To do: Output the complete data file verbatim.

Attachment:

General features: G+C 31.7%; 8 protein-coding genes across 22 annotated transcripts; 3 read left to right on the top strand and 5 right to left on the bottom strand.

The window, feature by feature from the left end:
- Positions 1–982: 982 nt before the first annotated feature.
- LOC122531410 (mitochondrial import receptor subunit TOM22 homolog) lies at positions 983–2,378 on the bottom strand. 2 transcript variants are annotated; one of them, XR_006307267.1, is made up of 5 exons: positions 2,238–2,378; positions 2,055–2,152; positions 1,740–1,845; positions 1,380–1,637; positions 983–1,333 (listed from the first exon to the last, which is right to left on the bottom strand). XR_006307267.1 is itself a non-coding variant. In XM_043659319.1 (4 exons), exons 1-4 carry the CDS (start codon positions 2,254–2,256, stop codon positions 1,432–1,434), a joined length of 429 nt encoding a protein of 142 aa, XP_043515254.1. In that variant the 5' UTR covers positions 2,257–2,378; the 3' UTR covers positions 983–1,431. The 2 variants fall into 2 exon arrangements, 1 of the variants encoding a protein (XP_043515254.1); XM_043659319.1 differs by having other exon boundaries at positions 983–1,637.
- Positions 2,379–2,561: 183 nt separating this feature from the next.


General features: G+C 31.7%; 8 protein-coding genes across 22 annotated transcripts; 3 read left to right on the top strand and 5 right to left on the bottom strand.

The window, feature by feature from the left end:
- Positions 1–982: 982 nt before the first annotated feature.
- LOC122531410 (mitochondrial import receptor subunit TOM22 homolog) lies at positions 983–2,378 on the bottom strand. 2 transcript variants are annotated; one of them, XR_006307267.1, is made up of 5 exons: positions 2,238–2,378; positions 2,055–2,152; positions 1,740–1,845; positions 1,380–1,637; positions 983–1,333 (listed from the first exon to the last, which is right to left on the bottom strand). XR_006307267.1 is itself a non-coding variant. In XM_043659319.1 (4 exons), exons 1-4 carry the CDS (start codon positions 2,254–2,256, stop codon positions 1,432–1,434), a joined length of 429 nt encoding a protein of 142 aa, XP_043515254.1. In that variant the 5' UTR covers positions 2,257–2,378; the 3' UTR covers positions 983–1,431. The 2 variants fall into 2 exon arrangements, 1 of the variants encoding a protein (XP_043515254.1); XM_043659319.1 differs by having other exon boundaries at positions 983–1,637.
- Positions 2,379–2,561: 183 nt separating this feature from the next.